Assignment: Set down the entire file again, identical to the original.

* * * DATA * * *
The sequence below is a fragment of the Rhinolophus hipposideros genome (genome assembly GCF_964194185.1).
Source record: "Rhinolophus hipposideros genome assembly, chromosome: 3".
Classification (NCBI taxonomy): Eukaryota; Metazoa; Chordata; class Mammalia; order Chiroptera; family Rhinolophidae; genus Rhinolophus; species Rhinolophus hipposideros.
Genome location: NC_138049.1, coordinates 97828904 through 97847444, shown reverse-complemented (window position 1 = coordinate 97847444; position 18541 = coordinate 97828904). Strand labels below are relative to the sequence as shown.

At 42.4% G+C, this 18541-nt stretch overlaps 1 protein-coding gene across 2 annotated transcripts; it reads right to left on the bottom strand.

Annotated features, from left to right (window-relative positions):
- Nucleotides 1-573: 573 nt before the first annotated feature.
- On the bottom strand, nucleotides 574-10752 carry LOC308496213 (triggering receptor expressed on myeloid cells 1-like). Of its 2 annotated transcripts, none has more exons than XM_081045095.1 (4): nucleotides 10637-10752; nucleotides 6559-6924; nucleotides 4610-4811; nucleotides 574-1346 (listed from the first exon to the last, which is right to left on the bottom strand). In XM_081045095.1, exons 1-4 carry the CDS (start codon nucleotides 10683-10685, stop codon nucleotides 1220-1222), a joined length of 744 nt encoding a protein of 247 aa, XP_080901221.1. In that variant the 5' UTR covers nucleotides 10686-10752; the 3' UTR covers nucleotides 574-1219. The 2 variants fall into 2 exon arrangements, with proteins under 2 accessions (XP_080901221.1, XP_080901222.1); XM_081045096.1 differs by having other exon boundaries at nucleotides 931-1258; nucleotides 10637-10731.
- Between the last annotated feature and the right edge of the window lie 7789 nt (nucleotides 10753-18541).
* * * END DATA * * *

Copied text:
The sequence below is a fragment of the Rhinolophus hipposideros genome (genome assembly GCF_964194185.1).
Source record: "Rhinolophus hipposideros genome assembly, chromosome: 3".
Classification (NCBI taxonomy): Eukaryota; Metazoa; Chordata; class Mammalia; order Chiroptera; family Rhinolophidae; genus Rhinolophus; species Rhinolophus hipposideros.
Genome location: NC_138049.1, coordinates 97828904 through 97847444, shown reverse-complemented (window position 1 = coordinate 97847444; position 18541 = coordinate 97828904). Strand labels below are relative to the sequence as shown.

At 42.4% G+C, this 18541-nt stretch overlaps 1 protein-coding gene across 2 annotated transcripts; it reads right to left on the bottom strand.

Annotated features, from left to right (window-relative positions):
- Nucleotides 1-573: 573 nt before the first annotated feature.
- On the bottom strand, nucleotides 574-10752 carry LOC308496213 (triggering receptor expressed on myeloid cells 1-like). Of its 2 annotated transcripts, none has more exons than XM_081045095.1 (4): nucleotides 10637-10752; nucleotides 6559-6924; nucleotides 4610-4811; nucleotides 574-1346 (listed from the first exon to the last, which is right to left on the bottom strand). In XM_081045095.1, exons 1-4 carry the CDS (start codon nucleotides 10683-10685, stop codon nucleotides 1220-1222), a joined length of 744 nt encoding a protein of 247 aa, XP_080901221.1. In that variant the 5' UTR covers nucleotides 10686-10752; the 3' UTR covers nucleotides 574-1219. The 2 variants fall into 2 exon arrangements, with proteins under 2 accessions (XP_080901221.1, XP_080901222.1); XM_081045096.1 differs by having other exon boundaries at nucleotides 931-1258; nucleotides 10637-10731.
- Between the last annotated feature and the right edge of the window lie 7789 nt (nucleotides 10753-18541).